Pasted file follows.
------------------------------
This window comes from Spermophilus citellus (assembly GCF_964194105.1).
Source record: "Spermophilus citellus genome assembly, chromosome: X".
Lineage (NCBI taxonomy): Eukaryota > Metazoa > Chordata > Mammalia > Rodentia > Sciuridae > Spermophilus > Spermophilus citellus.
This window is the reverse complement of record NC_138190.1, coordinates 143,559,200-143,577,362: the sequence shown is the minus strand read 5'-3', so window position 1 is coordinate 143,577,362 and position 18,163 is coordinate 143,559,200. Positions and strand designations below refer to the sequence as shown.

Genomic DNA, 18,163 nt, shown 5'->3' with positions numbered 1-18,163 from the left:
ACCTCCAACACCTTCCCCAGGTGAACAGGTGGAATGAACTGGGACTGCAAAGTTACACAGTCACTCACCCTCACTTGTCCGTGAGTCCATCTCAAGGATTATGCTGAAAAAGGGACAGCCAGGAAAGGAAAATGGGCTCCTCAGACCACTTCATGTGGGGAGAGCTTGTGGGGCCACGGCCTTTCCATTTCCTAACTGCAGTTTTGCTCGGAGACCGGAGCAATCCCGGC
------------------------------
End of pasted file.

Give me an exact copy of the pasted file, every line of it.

This window comes from Spermophilus citellus (assembly GCF_964194105.1).
Source record: "Spermophilus citellus genome assembly, chromosome: X".
Lineage (NCBI taxonomy): Eukaryota > Metazoa > Chordata > Mammalia > Rodentia > Sciuridae > Spermophilus > Spermophilus citellus.
This window is the reverse complement of record NC_138190.1, coordinates 143,559,200-143,577,362: the sequence shown is the minus strand read 5'-3', so window position 1 is coordinate 143,577,362 and position 18,163 is coordinate 143,559,200. Positions and strand designations below refer to the sequence as shown.

Genomic DNA, 18,163 nt, shown 5'->3' with positions numbered 1-18,163 from the left:
ACCTCCAACACCTTCCCCAGGTGAACAGGTGGAATGAACTGGGACTGCAAAGTTACACAGTCACTCACCCTCACTTGTCCGTGAGTCCATCTCAAGGATTATGCTGAAAAAGGGACAGCCAGGAAAGGAAAATGGGCTCCTCAGACCACTTCATGTGGGGAGAGCTTGTGGGGCCACGGCCTTTCCATTTCCTAACTGCAGTTTTGCTCGGAGACCGGAGCAATCCCGGC